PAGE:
When we look at whether an applicant is of ‘good character’ we take account of conduct in the past which indicates that the applicant may be dishonest, untrustworthy, capable of harming service users or to act in a manner which undermines public confidence in the profession in question.
The Rehabilitation of Offenders Act 1974 does not apply to an application for HCPC registration, so you must declare to us any convictions or police cautions that you have received, even if they are ‘spent’ under that Act, other than a protected caution or protected conviction.
A caution is protected from disclosure six years after it was accepted (or two years if the offender was under 18 when it was accepted). A conviction is protected from disclosure after 11 years (or five and a half years if the offender was under 18 when convicted).
In either case a conviction will only be protected if the offender received a non-custodial sentence and has no other convictions.
A caution or conviction will not be protected if it is for a ‘listed offence’ under the Rehabilitation of Offenders Act 1974 (Exceptions) Order 1975. These include serious violent or sexual offences and offences of specific relevance to the safeguarding of children and vulnerable adults. A caution or conviction for a listed offence must always be disclosed to us.
Further guidance on listed offences may be found on the Disclosure and Barring Service website.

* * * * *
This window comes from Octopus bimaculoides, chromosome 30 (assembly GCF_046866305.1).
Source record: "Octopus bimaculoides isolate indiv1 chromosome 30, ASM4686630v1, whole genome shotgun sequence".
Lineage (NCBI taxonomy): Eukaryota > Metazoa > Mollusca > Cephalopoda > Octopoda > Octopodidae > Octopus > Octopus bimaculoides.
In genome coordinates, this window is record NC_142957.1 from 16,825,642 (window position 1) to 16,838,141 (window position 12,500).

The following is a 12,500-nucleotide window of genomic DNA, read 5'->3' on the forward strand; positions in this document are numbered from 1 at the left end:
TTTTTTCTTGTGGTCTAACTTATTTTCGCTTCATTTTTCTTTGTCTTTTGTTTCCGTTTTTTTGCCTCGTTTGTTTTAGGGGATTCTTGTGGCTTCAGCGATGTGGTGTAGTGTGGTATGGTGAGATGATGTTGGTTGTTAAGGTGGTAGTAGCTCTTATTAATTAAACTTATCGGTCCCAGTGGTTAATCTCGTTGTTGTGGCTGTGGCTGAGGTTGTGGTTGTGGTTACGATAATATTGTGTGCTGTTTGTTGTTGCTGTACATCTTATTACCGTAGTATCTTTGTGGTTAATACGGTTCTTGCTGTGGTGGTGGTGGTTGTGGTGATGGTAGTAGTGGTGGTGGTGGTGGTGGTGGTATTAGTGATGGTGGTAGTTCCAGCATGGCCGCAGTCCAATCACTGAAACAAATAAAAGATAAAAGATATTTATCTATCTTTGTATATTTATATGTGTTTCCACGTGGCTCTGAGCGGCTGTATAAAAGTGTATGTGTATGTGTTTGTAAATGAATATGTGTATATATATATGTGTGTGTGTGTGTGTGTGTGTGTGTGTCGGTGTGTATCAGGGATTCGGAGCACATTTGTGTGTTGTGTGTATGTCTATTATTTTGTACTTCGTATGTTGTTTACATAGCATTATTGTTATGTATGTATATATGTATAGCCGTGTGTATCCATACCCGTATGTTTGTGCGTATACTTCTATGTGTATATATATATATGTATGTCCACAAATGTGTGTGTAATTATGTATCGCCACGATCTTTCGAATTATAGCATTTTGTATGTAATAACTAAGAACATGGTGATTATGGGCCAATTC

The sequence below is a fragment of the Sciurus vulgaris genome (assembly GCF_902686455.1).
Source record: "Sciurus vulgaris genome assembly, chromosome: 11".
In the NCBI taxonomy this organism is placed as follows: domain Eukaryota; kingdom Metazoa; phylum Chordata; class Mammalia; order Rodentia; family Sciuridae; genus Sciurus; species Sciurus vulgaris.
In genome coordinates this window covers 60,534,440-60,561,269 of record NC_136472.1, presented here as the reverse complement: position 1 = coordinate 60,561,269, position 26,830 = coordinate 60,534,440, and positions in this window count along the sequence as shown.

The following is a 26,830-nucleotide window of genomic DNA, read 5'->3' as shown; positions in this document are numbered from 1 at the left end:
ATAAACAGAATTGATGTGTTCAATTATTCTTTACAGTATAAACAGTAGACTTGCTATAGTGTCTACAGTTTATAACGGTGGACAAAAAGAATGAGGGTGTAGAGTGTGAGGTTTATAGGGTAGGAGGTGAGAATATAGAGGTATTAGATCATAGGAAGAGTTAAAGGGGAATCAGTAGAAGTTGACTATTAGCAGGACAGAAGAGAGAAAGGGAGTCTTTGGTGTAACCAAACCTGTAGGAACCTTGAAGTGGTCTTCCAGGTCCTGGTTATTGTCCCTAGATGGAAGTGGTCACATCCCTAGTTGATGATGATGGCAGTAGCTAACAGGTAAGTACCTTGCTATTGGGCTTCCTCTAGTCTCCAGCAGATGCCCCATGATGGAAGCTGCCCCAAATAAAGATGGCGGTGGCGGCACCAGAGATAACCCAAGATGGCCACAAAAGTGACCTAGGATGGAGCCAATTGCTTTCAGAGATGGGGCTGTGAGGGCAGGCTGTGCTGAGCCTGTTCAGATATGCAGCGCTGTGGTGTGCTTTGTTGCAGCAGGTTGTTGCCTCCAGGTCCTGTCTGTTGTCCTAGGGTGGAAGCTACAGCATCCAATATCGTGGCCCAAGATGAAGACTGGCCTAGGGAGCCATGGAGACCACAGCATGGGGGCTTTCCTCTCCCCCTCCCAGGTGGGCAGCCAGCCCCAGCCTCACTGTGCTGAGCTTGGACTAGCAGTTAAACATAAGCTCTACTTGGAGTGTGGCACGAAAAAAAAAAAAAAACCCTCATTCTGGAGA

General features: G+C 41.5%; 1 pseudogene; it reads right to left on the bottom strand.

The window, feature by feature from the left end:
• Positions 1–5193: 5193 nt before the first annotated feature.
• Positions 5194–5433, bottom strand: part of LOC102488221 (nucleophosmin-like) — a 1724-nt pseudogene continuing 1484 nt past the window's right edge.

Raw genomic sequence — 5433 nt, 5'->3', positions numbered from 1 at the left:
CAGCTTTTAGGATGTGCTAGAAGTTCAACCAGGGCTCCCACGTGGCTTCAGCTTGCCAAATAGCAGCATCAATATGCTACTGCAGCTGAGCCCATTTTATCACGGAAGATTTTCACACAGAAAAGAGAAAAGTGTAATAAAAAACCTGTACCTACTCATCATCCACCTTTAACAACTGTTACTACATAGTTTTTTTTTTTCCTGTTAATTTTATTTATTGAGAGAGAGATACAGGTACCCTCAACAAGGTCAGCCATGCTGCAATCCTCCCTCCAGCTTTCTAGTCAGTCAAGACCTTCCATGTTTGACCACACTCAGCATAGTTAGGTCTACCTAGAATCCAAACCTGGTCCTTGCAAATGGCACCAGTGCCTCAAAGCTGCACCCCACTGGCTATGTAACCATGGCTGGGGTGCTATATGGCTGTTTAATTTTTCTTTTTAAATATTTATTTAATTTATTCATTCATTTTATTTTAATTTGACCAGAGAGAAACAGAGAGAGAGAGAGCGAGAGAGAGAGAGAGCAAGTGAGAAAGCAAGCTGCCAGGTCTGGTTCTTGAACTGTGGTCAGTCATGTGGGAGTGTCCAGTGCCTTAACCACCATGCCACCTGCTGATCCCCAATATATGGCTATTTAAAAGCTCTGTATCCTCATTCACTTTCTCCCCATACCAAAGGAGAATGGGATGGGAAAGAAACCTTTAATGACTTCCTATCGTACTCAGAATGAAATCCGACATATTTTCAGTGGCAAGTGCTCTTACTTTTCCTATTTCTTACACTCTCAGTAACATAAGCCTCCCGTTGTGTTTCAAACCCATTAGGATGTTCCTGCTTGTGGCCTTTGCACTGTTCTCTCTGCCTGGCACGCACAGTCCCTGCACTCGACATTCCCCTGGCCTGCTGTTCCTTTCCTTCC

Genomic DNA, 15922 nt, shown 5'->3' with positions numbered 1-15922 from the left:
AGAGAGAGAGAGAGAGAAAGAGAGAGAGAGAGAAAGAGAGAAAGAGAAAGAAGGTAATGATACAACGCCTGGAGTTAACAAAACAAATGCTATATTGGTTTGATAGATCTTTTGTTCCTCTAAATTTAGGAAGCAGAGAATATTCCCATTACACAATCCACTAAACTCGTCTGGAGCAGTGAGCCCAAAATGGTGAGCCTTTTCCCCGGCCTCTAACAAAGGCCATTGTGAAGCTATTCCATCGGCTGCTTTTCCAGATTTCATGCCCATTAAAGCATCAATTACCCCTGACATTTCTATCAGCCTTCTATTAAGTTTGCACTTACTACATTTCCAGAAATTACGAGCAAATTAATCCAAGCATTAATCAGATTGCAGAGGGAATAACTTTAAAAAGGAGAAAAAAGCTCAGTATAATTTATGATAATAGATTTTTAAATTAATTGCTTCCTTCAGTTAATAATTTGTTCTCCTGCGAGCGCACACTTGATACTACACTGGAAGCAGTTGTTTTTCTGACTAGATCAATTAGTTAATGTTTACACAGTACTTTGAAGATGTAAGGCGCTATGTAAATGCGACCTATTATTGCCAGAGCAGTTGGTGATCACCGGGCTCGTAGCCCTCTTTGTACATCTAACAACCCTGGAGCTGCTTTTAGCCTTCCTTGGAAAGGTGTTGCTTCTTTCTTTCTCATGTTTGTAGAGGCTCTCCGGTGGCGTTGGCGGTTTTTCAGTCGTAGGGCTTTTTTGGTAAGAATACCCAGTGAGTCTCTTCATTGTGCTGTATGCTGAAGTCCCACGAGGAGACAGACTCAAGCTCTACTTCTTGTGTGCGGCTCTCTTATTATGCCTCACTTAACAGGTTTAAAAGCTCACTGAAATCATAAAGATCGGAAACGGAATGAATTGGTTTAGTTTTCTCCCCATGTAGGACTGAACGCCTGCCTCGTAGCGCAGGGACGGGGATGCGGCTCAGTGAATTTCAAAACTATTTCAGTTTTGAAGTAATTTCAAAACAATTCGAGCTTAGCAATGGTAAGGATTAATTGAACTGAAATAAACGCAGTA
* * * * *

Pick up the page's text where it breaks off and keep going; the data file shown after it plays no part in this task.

Vetting and barring
Vetting and Barring schemes have been introduced across the UK to make sure that unsuitable individuals are not able to work with children or vulnerable adults.
You must tell us if you have been barred from working with children or vulnerable adults under the Protection of Vulnerable Groups Act 2006 or the Protection of Vulnerable Groups (Scotland) Act 2007.
Health and disability
You are asked to provide us with information about your health if it may affect your fitness to practise. We are not asking whether you are ‘healthy’, as many health conditions can be managed appropriately so that the applicant is still able to practise their profession safely and effectively.
We recognise that a disability may not be seen as a health condition but we also need information about any disability that may affect your fitness to practise.
Having a disability should not be seen as a barrier to joining the HCPC’s Register as you are a health and care professional in the country you qualified in. We have produced guidance called A disabled person’s guide to becoming a health and care professional which you should refer to for more information before you answer the questions in this section.
We will only process your application if you have completed this declaration. You should make sure that you fully understand the declaration before signing it.
We will conduct background checks to verify the information provided in your application. These may be undertaken by the HCPC, its agents or their representatives.
The information you provide may be disclosed to government agencies and other third parties such as employers, referees and professional bodies. The information may be used outside of the EEA if appropriate